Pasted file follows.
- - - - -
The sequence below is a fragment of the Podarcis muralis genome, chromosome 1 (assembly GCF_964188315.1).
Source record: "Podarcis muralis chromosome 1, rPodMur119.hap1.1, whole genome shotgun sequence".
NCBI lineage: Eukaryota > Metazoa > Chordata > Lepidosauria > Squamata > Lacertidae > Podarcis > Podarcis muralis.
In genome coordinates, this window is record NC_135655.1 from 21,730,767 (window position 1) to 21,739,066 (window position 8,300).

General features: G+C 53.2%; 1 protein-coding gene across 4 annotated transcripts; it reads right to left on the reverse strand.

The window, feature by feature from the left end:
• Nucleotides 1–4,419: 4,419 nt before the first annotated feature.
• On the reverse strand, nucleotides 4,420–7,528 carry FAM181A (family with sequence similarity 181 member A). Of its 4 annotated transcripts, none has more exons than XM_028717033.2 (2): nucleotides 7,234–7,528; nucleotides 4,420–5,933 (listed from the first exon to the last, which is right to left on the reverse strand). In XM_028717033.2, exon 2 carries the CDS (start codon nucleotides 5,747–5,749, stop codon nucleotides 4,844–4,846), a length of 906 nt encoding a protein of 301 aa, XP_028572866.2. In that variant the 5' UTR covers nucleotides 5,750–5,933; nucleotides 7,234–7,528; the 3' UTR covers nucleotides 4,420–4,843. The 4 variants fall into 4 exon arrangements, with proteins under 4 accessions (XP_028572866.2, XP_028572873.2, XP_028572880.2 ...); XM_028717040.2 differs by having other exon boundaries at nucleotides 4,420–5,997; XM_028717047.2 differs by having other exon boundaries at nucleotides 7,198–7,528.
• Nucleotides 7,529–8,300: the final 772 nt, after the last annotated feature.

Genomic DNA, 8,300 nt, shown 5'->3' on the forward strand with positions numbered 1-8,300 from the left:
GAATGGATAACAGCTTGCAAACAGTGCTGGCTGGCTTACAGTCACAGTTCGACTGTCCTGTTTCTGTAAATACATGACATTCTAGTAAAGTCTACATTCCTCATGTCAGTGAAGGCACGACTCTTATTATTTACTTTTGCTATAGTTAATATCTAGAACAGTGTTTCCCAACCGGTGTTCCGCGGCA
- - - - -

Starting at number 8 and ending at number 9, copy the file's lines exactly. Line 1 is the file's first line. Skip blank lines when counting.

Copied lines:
• On the reverse strand, nucleotides 4,420–7,528 carry FAM181A (family with sequence similarity 181 member A). Of its 4 annotated transcripts, none has more exons than XM_028717033.2 (2): nucleotides 7,234–7,528; nucleotides 4,420–5,933 (listed from the first exon to the last, which is right to left on the reverse strand). In XM_028717033.2, exon 2 carries the CDS (start codon nucleotides 5,747–5,749, stop codon nucleotides 4,844–4,846), a length of 906 nt encoding a protein of 301 aa, XP_028572866.2. In that variant the 5' UTR covers nucleotides 5,750–5,933; nucleotides 7,234–7,528; the 3' UTR covers nucleotides 4,420–4,843. The 4 variants fall into 4 exon arrangements, with proteins under 4 accessions (XP_028572866.2, XP_028572873.2, XP_028572880.2 ...); XM_028717040.2 differs by having other exon boundaries at nucleotides 4,420–5,997; XM_028717047.2 differs by having other exon boundaries at nucleotides 7,198–7,528.
• Nucleotides 7,529–8,300: the final 772 nt, after the last annotated feature.